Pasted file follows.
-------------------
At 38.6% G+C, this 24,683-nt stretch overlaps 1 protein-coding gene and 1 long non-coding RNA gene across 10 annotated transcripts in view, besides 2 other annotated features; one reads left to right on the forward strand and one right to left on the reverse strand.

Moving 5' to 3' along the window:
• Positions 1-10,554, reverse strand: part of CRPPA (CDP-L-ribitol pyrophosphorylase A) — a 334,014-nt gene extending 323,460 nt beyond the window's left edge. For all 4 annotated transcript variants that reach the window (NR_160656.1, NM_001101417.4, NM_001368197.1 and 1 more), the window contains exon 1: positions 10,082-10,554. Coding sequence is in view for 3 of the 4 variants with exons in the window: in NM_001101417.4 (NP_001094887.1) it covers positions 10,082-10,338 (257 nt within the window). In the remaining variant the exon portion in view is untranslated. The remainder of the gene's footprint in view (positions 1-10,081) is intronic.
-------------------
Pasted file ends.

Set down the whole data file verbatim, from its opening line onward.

At 38.6% G+C, this 24,683-nt stretch overlaps 1 protein-coding gene and 1 long non-coding RNA gene across 10 annotated transcripts in view, besides 2 other annotated features; one reads left to right on the forward strand and one right to left on the reverse strand.

Moving 5' to 3' along the window:
• Positions 1-10,554, reverse strand: part of CRPPA (CDP-L-ribitol pyrophosphorylase A) — a 334,014-nt gene extending 323,460 nt beyond the window's left edge. For all 4 annotated transcript variants that reach the window (NR_160656.1, NM_001101417.4, NM_001368197.1 and 1 more), the window contains exon 1: positions 10,082-10,554. Coding sequence is in view for 3 of the 4 variants with exons in the window: in NM_001101417.4 (NP_001094887.1) it covers positions 10,082-10,338 (257 nt within the window). In the remaining variant the exon portion in view is untranslated. The remainder of the gene's footprint in view (positions 1-10,081) is intronic.